17 Strangest Things Found by Deep Sea Divers
The oceans truly contain countless mysteries.
They say still waters run deep, but ocean waves hide the strangest things
It goes without saying that the world’s oceans are vast and mysterious. Therefore, it is no surprise that people have found some truly strange things when exploring them. From ancient statues to war artifacts to weird underwater life forms, here are the strangest things found by deep-sea divers. Make sure you also check out these amazing trivia facts about the earth’s oceans.
Trucks belong on the road—but some of them manage to make their way to the bottom of the ocean. It’s not unusual for deep-sea divers to occasionally stumble upon artifacts of military trucks within the ocean’s depths. Here are some strange facts about the earth you never learned in school.
Just like trucks, planes occasionally find their way to the bottom of the ocean. For example, deep-sea divers in Oahu, Hawaii, stumbled upon the remains of an F4U Corsair that had been in many wars and crashed into the ocean in 1946 due to fuel shortage. Here are some of the most beautiful sea caves in the world to visit.
An Underwater River
The Underwater River is not actually a river, but an optical illusion. Cenote Angelita Cave contains a very rare optical illusion, caused by a halocline: a cloud of hydrogen sulphide formed by decomposing organic debris at the bottom of the cave. This magical-looking cloud separates the salty seawater above from the fresh groundwater which seeps up from below, and makes it seem like divers are swimming in an underwater river. Check out these other amazing ocean facts.
Museums are not the only place you can find historical relics. If they’re lucky, deep-sea divers occasionally run into submerged ancient statues. For example, on the seafloor off the coast of Naples, Italy, lies one of the world’s only underwater archaeological parks: the ruins of the ancient Roman city of Baia. Here are some other incredible undersea treasures found all around the world.
Reminders of past wars can make their way anywhere—and that includes oceans. Deep-sea divers occasionally end up finding remains of once-powerful tanks at the bottom of the ocean. Here are some other technological advancements from World War I.
It is not exactly a joyous occasion to run into masks used in past wars on the bottom of the ocean. However, deep-sea divers do occasionally run into forgotten war relics like these. Did you know gas masks are not the only creepy things you can find in the depths of the ocean?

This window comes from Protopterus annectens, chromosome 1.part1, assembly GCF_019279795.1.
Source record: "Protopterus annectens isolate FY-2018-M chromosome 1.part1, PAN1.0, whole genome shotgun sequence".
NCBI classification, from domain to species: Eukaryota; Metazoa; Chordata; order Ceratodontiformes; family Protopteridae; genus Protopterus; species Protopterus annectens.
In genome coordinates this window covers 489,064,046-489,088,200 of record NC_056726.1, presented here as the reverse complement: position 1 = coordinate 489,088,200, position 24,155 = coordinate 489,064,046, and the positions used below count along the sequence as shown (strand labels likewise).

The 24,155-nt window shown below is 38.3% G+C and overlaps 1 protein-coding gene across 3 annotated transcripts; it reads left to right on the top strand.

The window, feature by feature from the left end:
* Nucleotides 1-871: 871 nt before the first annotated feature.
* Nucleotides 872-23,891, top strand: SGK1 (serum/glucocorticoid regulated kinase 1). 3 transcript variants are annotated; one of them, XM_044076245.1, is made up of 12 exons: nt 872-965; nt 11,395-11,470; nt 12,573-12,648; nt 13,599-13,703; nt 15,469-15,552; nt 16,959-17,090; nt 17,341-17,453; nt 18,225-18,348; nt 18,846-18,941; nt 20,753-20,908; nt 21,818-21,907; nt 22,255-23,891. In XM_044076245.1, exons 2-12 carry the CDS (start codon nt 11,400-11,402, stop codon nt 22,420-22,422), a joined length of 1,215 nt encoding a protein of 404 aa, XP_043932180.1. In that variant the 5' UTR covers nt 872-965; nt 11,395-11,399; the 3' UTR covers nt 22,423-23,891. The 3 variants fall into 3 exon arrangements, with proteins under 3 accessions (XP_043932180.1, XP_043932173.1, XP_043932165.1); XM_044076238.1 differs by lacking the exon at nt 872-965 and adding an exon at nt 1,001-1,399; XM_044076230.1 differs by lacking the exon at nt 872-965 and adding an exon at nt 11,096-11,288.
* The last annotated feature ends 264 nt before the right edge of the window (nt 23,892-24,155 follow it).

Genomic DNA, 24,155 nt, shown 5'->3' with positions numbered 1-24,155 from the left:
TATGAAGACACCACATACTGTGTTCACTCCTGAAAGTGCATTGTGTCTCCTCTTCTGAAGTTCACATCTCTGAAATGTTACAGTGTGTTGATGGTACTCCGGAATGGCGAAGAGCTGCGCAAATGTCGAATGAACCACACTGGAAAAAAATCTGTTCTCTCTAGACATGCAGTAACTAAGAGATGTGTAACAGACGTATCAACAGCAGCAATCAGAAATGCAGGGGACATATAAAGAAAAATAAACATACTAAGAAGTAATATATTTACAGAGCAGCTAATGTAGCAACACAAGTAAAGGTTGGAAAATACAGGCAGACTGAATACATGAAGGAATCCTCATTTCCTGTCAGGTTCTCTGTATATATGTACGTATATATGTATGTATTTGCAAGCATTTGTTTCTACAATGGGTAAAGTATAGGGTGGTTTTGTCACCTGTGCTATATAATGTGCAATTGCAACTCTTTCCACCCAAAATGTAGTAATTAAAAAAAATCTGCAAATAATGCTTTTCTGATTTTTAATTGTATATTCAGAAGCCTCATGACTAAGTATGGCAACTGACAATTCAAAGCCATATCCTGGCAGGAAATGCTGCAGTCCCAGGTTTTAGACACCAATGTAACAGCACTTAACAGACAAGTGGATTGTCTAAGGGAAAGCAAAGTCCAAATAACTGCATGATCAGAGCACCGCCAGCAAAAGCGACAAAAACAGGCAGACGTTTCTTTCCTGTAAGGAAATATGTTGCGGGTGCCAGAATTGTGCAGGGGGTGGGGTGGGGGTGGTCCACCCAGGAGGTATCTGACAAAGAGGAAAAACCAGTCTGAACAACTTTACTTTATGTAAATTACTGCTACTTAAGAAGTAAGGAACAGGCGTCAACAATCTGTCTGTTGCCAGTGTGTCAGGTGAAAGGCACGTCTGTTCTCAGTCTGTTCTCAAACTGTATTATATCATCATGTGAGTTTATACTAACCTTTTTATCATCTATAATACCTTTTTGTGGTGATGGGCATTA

Yes, the ruins of the famous Titanic were never recovered. The once “unsinkable” ship lies at the bottom of the Atlantic Ocean, and it was discovered in September 1985. Fascinated by shipwrecks? Check out these other sunken ships around the world.
A glorious sculpture of Jesus Christ by Guido Galletti was deliberately placed on the Mediterranean seabed in 1954. The status is a tribute to Italian scuba diver Dario Gonzatt, who had died while diving in that location, near the Italian Riviera. Today, divers find the statue covered by ocean life. Make sure you also check out these other mesmerizing deep-sea sights across the world.
Christmas tree worm
This strange yet beautiful deep-sea creature was found by scientists at the Great Barrier Reef’s Lizard Island. Although they get their name from their triangular plumes, this colorful creature would make a great addition to any Christmas tree–but they’d prefer a coral tree.
Flamingo tongue snail
This mysterious creature resides in the deep waters of the Arctic, about 3,300-feet deep. Next, check out 13 weird sea creatures that are just as bizarre as this one.
- ScubaDiverLife.com: “Scuba Diving the MS Zenobia”
- The Travel: “25 Things Actually Found Underwater By Deep-Sea Divers”
- My Modern Met: “Hidden Underwater River Flows Along Mexico’s Ocean Floor”
- Atlas Obscura: “The Sunken City of Baia”
- Britannica.com: “Titanic”
- ChristoftheAbyss.net: “Statue Of Christ Of The Abyss, Italy”
- Mental Floss: “18 Awesome Facts About Giant Isopods”
- Smithsonian Ocean: “A Chorus of Sea Angels”
- Popular Mechanics: “The 50 Weirdest Freaks That Live Beneath the Sea”
- New Scientist: “Zoologger: The giant sea spider that sucks life out of its prey”